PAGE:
Over the past week, we have made up a little ground on the drought situation along the NC Coast. I have been outside every day, though unfortunately not always fishing, and I have been rained on every day. As I am writing this, our coast is under the influence of two different weather systems. A low pressure trough is holding on over the central and northern NC coast, while a Bermuda High is trying to ridge its way up and over the southern coast. The dividing line on the forecast is Surf City. It is projected to be a little rougher and windier to the north and somewhat nicer to the south. Of course, that could change overnight---just like it did last week!

Over the past week there was more effort at the inshore fishing and the results showed it. Flounder are being caught along the entire coast. Currently it is inside waters only north of New River Inlet, with the ocean waters also being open to the south. At 12:01 AM on July 4 that will change and the ocean waters, along the entire state, will be open for flounder once more. Another ocean water recreational flounder closure is scheduled for late November.

Behind the Outer Banks, fishermen are reporting some good catches of speckled trout and gray trout, along with the flounder. Farther down the coast, the trout catch is pretty slim. There have been some good catches along the edges of the Pamlico Sound, its feeder creeks, and in the ocean off Oak Island. Both Long Beach Pier and Ocean Crest Pier have had pretty consistent early morning catches of speckled trout, but the bite stops as soon as the sun comes up good. The standard catches off the ocean piers include spots, sea mullet, Spanish mackerel, pompano, bluefish, flounder (some legal and some not), and other bottom feeders, plus an occasional cobia, king mackerel, or jack crevalle.

In the marshes, red drum are getting more active every day. They are scouring the flats during high tide looking for easy meals. This week, the full moon high tides have given them access well up into areas full of sandfiddlers, shrimp, and small minnows. Fishing this area requires a weedless lure. The Johnson Silver Minnow spoon in gold is one favorite and several jig heads come in a weedless configuration or are easily modified with a piece of leader wire or rubber band.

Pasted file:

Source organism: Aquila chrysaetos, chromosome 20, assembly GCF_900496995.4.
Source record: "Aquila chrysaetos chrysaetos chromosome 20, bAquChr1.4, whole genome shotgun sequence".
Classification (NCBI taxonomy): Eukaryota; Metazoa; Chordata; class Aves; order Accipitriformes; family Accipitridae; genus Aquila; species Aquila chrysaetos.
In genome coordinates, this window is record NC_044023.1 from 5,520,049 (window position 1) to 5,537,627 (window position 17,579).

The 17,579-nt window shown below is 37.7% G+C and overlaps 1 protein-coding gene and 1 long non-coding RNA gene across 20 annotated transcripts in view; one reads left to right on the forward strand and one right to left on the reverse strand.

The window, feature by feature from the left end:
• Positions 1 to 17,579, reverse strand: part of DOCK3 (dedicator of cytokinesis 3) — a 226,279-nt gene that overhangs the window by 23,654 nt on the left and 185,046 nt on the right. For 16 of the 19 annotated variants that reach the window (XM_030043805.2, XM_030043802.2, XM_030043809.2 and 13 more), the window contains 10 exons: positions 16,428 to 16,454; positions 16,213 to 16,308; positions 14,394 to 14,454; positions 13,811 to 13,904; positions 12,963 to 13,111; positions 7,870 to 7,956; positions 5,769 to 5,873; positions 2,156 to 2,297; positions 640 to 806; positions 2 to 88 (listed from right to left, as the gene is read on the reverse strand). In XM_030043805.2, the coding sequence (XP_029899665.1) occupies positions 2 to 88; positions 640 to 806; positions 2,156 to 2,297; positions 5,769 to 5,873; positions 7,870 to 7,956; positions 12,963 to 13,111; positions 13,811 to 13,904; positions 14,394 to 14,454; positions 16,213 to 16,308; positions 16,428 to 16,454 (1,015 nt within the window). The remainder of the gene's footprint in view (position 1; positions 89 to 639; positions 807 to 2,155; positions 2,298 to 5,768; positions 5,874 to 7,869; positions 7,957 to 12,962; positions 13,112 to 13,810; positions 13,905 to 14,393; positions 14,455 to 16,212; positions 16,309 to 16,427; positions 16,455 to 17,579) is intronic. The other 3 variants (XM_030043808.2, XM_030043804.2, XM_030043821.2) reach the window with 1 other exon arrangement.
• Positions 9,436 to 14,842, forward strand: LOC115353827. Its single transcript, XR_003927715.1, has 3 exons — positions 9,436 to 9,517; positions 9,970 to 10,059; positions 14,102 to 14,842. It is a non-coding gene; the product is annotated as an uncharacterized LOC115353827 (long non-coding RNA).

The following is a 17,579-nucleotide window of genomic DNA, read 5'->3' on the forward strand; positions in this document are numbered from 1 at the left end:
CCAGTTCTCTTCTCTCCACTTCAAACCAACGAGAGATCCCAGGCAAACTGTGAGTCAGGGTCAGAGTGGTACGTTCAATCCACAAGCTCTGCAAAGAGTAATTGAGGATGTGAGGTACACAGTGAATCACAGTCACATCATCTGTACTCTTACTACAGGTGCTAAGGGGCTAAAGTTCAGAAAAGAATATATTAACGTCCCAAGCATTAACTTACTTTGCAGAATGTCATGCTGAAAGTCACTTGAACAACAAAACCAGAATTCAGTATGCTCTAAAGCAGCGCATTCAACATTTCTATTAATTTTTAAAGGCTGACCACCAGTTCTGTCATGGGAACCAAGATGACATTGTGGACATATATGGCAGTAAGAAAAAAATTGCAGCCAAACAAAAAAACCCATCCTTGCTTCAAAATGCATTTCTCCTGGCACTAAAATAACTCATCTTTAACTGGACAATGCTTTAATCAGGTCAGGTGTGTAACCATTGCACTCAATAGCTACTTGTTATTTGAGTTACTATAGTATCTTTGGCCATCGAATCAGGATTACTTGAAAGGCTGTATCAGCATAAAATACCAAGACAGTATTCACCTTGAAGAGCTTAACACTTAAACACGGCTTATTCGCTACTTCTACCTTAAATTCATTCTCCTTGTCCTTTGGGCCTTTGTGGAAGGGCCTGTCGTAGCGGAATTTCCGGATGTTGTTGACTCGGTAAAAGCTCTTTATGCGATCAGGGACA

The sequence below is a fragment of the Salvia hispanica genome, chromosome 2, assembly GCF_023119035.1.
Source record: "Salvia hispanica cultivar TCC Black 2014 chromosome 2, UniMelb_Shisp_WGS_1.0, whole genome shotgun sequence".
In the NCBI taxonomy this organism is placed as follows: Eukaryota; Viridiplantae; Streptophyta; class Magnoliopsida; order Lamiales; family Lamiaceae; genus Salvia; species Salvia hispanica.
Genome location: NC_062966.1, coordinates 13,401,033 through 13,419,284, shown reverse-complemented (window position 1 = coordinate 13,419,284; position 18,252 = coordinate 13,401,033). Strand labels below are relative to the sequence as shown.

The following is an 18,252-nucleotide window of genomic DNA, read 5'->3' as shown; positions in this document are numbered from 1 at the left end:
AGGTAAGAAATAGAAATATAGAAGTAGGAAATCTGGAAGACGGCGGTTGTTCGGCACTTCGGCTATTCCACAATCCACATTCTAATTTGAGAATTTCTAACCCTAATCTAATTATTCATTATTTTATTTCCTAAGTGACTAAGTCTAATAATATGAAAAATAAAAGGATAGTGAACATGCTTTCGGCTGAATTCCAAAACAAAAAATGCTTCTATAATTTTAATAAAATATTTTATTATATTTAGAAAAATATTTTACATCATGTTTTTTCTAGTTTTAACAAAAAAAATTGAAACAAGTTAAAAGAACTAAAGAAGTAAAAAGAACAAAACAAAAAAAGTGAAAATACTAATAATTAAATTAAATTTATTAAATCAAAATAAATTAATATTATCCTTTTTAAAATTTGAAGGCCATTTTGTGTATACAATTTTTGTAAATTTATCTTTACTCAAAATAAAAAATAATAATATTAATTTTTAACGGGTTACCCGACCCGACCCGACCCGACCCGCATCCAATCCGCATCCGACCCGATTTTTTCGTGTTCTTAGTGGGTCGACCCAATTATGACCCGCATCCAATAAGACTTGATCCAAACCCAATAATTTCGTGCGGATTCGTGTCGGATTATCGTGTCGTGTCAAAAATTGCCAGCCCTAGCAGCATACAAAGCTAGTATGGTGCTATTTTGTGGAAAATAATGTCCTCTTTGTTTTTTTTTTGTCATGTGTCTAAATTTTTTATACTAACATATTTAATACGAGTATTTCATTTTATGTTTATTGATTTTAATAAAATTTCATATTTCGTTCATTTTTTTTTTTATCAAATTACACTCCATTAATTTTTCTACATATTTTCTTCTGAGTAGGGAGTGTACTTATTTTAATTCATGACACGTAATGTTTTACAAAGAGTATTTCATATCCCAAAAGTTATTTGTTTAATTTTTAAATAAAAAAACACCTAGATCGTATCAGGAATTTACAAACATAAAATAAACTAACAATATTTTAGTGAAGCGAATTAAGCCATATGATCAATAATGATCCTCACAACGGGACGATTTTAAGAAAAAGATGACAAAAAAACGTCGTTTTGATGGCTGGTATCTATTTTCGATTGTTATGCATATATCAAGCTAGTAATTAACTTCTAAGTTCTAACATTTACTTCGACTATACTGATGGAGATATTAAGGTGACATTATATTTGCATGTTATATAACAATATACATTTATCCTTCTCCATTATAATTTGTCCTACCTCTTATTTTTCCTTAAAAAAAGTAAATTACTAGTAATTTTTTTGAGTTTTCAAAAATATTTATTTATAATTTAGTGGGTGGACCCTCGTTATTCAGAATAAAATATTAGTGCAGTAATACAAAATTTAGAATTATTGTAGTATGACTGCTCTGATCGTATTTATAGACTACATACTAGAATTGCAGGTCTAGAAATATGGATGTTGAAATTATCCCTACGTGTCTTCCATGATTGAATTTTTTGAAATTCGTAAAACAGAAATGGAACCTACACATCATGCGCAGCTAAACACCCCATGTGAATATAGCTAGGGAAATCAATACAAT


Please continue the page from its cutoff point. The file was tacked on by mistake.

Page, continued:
While it has been pretty rough, the ocean fishing has been pretty good for several species. Inshore the Spanish mackerel have been biting well. Even with the liberal 15 fish limit, many Spanish mackerel trips are over in just a few hours. Farther offshore, dolphin are the mainstay of the catch.

Even though there are still good numbers offshore, dolphin have moved well inshore along the entire coast. Excellent dolphin catches have been reported from just off the Hatteras and Ocracoke Sea Buoys, Northwest Places and 13 Buoy off Atlantic Beach and Emerald Isle, AR 362 off Topsail, 10 Mile Rocks and AR 382 off Wrightsville and Carolina Beaches, and the Horseshoe and 15 Mile Rock off the Brunswick County beaches. Finally, the kings are moving back in and becoming more prevalent in the catches from these same areas. The king bite is still a bit sporadic, but seems to be concentrated in 50 to 70 feet of water, with some increasing action along the beaches and around the inlets.

Congratulations to Captain Dean Spatholt and the Fish Meister crew for their win in last weekend's Raleigh Salt Water Sportfishing Club King Mackerel Tournament. They battled some very rough seas, east of Cape Lookout, to catch the 51.95 pounder.

Good Fishing
Capt. Jerry Dilsaver


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